RELATED STORY: Susan Dymecki: Serotonin Circuit Master
Susan Dymecki received her B.S.E. and M.S.E. from the University of Pennsylvania, and M.D. and Ph.D. from the Johns Hopkins University School of Medicine. After completing doctoral studies, Dymecki began independent work as a Helen Hay Whitney Fellow and John Merck Scholar at the Carnegie Institution of Washington, where she developed genetic approaches in mice to study the deployment and function of embryonic cell lineages as means to examine mammalian nervous system development. She joined the faculty of Harvard Medical School in 1998, became a Rita Allen Foundation Scholar in 1999, earned the HMS Morgan-Zinsser Teaching Faculty Fellowship Award and the Gulf Oil Outstanding Achievement in Biomedical Science Award, and received the Biological and Biomedical Sciences Ph.D. Program mentoring award—she now serves as director of this program.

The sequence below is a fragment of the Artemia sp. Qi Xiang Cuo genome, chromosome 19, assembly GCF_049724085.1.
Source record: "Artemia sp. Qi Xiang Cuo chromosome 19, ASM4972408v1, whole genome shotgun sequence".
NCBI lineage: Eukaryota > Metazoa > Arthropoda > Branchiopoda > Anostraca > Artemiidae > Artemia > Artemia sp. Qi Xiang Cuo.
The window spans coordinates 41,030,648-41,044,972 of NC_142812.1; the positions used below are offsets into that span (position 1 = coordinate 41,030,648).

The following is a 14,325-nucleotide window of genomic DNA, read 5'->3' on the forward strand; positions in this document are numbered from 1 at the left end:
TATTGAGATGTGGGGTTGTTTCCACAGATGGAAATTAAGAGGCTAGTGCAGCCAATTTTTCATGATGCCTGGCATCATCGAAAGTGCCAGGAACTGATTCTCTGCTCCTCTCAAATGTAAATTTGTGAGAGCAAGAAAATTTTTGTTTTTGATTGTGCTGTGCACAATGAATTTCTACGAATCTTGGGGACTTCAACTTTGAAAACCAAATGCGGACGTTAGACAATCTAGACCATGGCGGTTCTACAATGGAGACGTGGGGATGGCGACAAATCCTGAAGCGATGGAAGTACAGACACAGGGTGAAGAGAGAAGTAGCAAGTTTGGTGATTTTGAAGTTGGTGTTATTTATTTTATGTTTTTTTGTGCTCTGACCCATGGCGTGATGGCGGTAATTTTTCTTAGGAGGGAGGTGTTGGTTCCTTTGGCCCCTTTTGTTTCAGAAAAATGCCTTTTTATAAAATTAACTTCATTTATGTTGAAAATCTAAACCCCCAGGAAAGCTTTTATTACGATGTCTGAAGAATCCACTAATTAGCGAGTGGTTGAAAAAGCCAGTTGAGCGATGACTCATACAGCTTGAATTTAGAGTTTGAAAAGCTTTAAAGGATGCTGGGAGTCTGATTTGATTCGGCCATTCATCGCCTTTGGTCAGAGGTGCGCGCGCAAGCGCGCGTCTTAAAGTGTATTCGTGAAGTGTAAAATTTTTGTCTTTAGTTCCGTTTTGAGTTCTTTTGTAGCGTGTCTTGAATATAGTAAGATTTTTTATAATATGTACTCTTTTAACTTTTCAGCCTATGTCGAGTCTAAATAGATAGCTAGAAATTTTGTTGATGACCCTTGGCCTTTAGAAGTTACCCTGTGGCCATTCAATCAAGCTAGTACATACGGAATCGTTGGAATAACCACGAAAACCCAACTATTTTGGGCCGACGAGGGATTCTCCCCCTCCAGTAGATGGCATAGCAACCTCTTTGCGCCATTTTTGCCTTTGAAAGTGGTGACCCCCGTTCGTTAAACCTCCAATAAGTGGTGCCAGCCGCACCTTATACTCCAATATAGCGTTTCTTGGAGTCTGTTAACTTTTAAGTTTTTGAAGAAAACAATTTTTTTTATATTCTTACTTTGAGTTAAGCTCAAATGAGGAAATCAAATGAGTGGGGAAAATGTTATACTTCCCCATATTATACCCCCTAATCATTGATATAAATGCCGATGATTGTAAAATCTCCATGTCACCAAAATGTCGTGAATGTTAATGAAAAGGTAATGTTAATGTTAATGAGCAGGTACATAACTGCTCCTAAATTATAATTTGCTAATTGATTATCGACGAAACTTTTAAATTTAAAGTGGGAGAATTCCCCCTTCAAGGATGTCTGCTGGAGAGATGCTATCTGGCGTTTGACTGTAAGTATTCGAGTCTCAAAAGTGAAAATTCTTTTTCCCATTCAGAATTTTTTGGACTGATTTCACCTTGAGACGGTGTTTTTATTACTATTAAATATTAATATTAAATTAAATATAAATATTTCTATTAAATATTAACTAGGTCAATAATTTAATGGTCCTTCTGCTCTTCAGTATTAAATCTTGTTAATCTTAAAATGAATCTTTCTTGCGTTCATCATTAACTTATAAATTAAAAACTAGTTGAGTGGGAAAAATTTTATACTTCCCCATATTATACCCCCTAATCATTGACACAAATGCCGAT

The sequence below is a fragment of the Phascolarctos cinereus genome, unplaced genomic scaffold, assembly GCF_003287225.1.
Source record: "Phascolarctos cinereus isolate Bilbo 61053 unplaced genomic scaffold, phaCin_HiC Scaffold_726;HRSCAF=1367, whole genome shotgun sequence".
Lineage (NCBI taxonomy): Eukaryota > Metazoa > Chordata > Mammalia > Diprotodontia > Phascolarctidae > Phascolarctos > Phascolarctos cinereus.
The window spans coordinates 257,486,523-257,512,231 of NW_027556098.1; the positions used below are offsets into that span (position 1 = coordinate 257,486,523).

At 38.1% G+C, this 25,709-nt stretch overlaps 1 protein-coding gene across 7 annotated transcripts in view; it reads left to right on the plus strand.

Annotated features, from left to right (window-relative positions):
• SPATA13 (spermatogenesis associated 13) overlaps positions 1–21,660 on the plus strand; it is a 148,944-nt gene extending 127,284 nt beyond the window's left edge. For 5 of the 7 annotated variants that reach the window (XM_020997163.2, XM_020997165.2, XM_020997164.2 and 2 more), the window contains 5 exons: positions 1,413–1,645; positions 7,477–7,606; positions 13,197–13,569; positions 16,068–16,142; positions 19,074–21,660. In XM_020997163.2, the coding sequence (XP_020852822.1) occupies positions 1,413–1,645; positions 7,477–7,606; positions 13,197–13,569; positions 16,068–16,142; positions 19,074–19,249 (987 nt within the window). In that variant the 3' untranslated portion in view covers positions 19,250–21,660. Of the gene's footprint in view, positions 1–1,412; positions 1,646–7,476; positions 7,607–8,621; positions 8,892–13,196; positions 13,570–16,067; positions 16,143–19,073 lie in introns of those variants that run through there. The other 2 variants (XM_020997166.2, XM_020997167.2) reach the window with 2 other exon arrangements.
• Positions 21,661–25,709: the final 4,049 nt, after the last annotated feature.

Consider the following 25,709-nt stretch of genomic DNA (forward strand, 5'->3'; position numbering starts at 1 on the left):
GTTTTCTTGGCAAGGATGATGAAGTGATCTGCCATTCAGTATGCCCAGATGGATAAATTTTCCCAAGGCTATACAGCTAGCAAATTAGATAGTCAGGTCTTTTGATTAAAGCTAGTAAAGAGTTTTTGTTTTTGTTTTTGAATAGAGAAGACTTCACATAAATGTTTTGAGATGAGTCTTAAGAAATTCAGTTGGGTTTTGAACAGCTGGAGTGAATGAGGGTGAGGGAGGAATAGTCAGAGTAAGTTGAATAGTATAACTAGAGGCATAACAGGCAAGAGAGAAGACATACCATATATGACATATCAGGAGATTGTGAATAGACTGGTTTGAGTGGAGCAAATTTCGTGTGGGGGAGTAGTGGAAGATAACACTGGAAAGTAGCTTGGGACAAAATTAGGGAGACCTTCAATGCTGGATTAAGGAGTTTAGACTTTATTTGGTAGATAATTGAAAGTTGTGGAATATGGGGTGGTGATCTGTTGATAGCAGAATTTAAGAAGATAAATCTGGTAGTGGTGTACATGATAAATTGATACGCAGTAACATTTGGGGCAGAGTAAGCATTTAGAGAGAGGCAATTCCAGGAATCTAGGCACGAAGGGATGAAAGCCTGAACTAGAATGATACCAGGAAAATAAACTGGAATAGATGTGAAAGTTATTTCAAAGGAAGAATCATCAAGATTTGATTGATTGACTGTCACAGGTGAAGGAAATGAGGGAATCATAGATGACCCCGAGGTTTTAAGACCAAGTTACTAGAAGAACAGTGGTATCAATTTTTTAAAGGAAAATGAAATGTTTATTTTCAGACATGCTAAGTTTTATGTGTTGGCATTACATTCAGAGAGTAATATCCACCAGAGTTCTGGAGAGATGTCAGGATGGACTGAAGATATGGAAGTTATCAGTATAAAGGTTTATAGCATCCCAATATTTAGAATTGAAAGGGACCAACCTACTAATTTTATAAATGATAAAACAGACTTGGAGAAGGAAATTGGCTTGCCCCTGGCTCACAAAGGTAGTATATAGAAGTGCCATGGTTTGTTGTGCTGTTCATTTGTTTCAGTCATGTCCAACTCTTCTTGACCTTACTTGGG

Dymecki’s lab has pioneered transgenic tools to subtype neurons by molecular identity and probe each subtype’s function, connectivity and origin—as illustrated by her discoveries on the brain serotonergic system. Dymecki has identified numerous subtypes of serotonergic neurons and uncovered their network nodes and discrete functions, from respiratory to affective. Elucidating this heterogeneity brings insight into serotonin involvement in such diverse disorders as sudden infant death syndrome and depression, providing novel ways to conceptualize and potentially attack these intractable disorders.